The methanol extracts and essential oils of Curcuma domestica and C. xanthorrhiza were investigated for their ability to inhibit copper-mediated oxidation on isolated human LDL. The methanol extracts of C. xanthorrhiza and C. domestica showed strong inhibition of LDL oxidation at 6.25 μg/mL, exhibiting greater than 84% inhibition (Table 2). The essential oils of the plants showed weaker activity than their methanol extracts, exhibiting >78% inhibition at 25.0 μg/mL (Table 3). The results demonstrated that the methanol extracts and the oils inhibited copper-mediated oxidation of LDL in a dose-dependent manner; that is, as the concentration of the samples increased, the percentage inhibition of LDL peroxidation increased. The IC50 values of the methanol extracts and the oils with LDL antioxidant activity are shown in Tables 2 and 3.

tab2
Table 2: Percentage inhibition and IC50 value (μg/mL) of the methanol extracts and curcuminoids of Curcuma domestica and C. xanthorrhiza on human LDL peroxidation.
tab3
Table 3: Percentage inhibition and IC50 value (μg/mL) of the essential oils of Curcuma domestica and C. xanthorrhiza and the essential oil standards on human LDL peroxidation.

The antioxidant activity of the isolated curcuminoids (curcumin, demethoxycurcumin, and bisdemethoxycurcumin) and the 8 standard compounds (xanthorrhizol, ar-turmerone, ar-curcumene, β-curcumene, zerumbone, zingiberene, camphor, and geranyl acetate) that are the major components of the oils were also investigated. The three curcuminoids showed strong inhibition on LDL peroxidation, with curcumin and demethoxycurcumin showing comparable antioxidant activity and more potent than bisdemethoxycurcumin (Table 2). The three curcuminoids showed strong inhibition on LDL peroxidation with IC50 values of 0.15, 0.16, and 0.36 μmol/L, respectively, lower than that of probucol (0.57 μmol/L), a potent inhibitor of copper-catalysed LDL peroxidation [23]. The high antioxidant activity of the three curcuminoids was consistent with previous results obtained using three different bioassay models, that is, the linoleic acid auto-oxidation model, rabbit erythrocyte membrane ghost system, and liver microsome system [7]. The present study was in accordance with previous studies which indicated that the absence of one methoxy group (demethoxycurcumin) on the phenyl ring did not have effect, but the absence of both methoxy groups (bisdemethoxycurcumin) resulted in decreased antioxidant activity in curcuminoids. The phenolic hydroxyl and the methoxyl groups on the phenyl ring and the 1,3-diketone system are important structural features for antioxidant activity [6].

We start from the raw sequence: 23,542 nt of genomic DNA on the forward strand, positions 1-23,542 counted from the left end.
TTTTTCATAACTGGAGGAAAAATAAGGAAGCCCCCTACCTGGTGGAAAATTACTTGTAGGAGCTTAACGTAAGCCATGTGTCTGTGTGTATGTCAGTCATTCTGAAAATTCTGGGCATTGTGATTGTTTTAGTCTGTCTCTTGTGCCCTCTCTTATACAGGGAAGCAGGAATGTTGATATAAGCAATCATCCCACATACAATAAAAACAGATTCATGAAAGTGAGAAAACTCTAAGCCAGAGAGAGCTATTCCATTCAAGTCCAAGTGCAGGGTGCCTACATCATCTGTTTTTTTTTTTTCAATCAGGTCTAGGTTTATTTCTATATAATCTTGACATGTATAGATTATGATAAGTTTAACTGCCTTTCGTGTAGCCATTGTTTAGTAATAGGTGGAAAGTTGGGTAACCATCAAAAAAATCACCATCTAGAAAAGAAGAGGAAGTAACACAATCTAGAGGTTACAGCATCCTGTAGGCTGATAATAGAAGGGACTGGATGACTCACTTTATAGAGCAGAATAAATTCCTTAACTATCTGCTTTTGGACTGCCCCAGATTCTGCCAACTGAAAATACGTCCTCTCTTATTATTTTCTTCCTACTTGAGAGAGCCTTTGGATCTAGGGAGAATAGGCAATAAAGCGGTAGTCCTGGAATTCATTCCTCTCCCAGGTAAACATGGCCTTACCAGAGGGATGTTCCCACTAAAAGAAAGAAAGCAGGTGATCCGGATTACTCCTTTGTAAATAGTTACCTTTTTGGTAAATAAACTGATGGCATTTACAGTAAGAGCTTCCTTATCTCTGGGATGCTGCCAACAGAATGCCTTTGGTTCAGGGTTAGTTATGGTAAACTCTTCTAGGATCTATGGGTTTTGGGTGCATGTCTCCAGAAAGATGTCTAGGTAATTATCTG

Xanthorrhizol was found to be the most active compound in the oil of C. xanthorrhiza, with IC50 value of 1.93 μmol/L (Table 3). Ar-turmerone and zerumbone were the compounds in the oil of C. domestica that exhibited strong inhibition of LDL peroxidation, with IC50 values of 10.18 and 24.90 μmol/L, respectively. The other compounds, ar-curcumene, camphor, and geranyl acetate, showed relatively weak activity. The inhibition of LDL peroxidation by xanthorrhizol, ar-turmerone, and zerumbone was dose dependant. Structure-activity analysis indicated that nonoxygenated bisabolene-type sesquiterpenes exhibited weak antioxidant activity. The strong antioxidant effect of xanthorrhizol is most likely due to the presence of a phenolic hydroxyl group on the bisabolene skeleton. The antioxidant effect appears to be due to the ability of the compounds to chelate ion and thus may inhibit the initiation of LDL oxidation and free radical formation at the lipoprotein [24].